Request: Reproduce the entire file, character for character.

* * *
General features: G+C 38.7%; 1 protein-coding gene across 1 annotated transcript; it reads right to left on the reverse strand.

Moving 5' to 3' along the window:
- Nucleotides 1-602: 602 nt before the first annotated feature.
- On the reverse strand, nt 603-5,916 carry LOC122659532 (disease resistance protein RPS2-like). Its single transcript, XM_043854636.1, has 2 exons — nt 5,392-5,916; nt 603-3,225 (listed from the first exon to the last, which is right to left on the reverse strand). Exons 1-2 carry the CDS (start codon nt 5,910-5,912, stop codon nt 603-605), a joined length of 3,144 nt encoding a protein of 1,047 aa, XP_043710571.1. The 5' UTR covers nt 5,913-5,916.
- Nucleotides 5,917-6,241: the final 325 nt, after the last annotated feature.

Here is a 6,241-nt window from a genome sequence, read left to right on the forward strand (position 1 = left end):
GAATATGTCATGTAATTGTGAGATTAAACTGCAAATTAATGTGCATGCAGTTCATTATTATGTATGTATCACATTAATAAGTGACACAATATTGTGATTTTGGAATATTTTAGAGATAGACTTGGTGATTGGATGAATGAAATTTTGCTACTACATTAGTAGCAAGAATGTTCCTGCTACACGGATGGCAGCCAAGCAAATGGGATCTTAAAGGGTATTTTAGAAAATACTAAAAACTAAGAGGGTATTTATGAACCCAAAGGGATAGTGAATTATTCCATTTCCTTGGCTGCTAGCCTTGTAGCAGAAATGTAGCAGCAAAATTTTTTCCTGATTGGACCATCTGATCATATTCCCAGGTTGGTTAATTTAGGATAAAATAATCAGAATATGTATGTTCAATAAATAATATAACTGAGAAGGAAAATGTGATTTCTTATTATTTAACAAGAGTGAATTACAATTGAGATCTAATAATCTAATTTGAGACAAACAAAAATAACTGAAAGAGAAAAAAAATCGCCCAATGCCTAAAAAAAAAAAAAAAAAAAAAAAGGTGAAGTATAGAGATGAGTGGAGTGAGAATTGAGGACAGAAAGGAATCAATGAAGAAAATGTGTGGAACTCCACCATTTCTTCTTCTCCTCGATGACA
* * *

General features: G+C 38.7%; 1 protein-coding gene across 1 annotated transcript; it reads right to left on the reverse strand.

Moving 5' to 3' along the window:
- Nucleotides 1-602: 602 nt before the first annotated feature.
- On the reverse strand, nt 603-5,916 carry LOC122659532 (disease resistance protein RPS2-like). Its single transcript, XM_043854636.1, has 2 exons — nt 5,392-5,916; nt 603-3,225 (listed from the first exon to the last, which is right to left on the reverse strand). Exons 1-2 carry the CDS (start codon nt 5,910-5,912, stop codon nt 603-605), a joined length of 3,144 nt encoding a protein of 1,047 aa, XP_043710571.1. The 5' UTR covers nt 5,913-5,916.
- Nucleotides 5,917-6,241: the final 325 nt, after the last annotated feature.

Here is a 6,241-nt window from a genome sequence, read left to right on the forward strand (position 1 = left end):
GAATATGTCATGTAATTGTGAGATTAAACTGCAAATTAATGTGCATGCAGTTCATTATTATGTATGTATCACATTAATAAGTGACACAATATTGTGATTTTGGAATATTTTAGAGATAGACTTGGTGATTGGATGAATGAAATTTTGCTACTACATTAGTAGCAAGAATGTTCCTGCTACACGGATGGCAGCCAAGCAAATGGGATCTTAAAGGGTATTTTAGAAAATACTAAAAACTAAGAGGGTATTTATGAACCCAAAGGGATAGTGAATTATTCCATTTCCTTGGCTGCTAGCCTTGTAGCAGAAATGTAGCAGCAAAATTTTTTCCTGATTGGACCATCTGATCATATTCCCAGGTTGGTTAATTTAGGATAAAATAATCAGAATATGTATGTTCAATAAATAATATAACTGAGAAGGAAAATGTGATTTCTTATTATTTAACAAGAGTGAATTACAATTGAGATCTAATAATCTAATTTGAGACAAACAAAAATAACTGAAAGAGAAAAAAAATCGCCCAATGCCTAAAAAAAAAAAAAAAAAAAAAAAGGTGAAGTATAGAGATGAGTGGAGTGAGAATTGAGGACAGAAAGGAATCAATGAAGAAAATGTGTGGAACTCCACCATTTCTTCTTCTCCTCGATGACA